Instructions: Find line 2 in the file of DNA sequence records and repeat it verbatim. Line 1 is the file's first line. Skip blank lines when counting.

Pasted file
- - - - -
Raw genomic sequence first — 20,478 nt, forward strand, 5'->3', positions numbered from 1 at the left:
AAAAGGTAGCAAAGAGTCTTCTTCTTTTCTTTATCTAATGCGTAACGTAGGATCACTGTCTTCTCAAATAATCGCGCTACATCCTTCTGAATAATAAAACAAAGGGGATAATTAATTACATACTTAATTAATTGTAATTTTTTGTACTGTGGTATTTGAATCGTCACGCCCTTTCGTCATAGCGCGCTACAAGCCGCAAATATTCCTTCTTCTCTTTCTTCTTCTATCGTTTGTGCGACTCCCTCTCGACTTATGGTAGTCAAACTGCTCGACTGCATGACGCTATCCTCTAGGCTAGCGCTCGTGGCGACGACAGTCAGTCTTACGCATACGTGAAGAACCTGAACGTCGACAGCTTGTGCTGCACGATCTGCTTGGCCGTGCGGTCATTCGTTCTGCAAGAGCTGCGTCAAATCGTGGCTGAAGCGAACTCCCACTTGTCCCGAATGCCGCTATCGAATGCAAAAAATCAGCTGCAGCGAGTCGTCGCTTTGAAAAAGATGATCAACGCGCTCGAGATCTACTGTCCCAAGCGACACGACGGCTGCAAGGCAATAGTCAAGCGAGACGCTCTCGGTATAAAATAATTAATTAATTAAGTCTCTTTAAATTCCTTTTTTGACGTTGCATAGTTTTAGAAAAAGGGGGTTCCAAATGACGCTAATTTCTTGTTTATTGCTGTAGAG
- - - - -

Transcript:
AAAAGGTAGCAAAGAGTCTTCTTCTTTTCTTTATCTAATGCGTAACGTAGGATCACTGTCTTCTCAAATAATCGCGCTACATCCTTCTGAATAATAAAACAAAGGGGATAATTAATTACATACTTAATTAATTGTAATTTTTTGTACTGTGGTATTTGAATCGTCACGCCCTTTCGTCATAGCGCGCTACAAGCCGCAAATATTCCTTCTTCTCTTTCTTCTTCTATCGTTTGTGCGACTCCCTCTCGACTTATGGTAGTCAAACTGCTCGACTGCATGACGCTATCCTCTAGGCTAGCGCTCGTGGCGACGACAGTCAGTCTTACGCATACGTGAAGAACCTGAACGTCGACAGCTTGTGCTGCACGATCTGCTTGGCCGTGCGGTCATTCGTTCTGCAAGAGCTGCGTCAAATCGTGGCTGAAGCGAACTCCCACTTGTCCCGAATGCCGCTATCGAATGCAAAAAATCAGCTGCAGCGAGTCGTCGCTTTGAAAAAGATGATCAACGCGCTCGAGATCTACTGTCCCAAGCGACACGACGGCTGCAAGGCAATAGTCAAGCGAGACGCTCTCGGTATAAAATAATTAATTAATTAAGTCTCTTTAAATTCCTTTTTTGACGTTGCATAGTTTTAGAAAAAGGGGGTTCCAAATGACGCTAATTTCTTGTTTATTGCTGTAGAG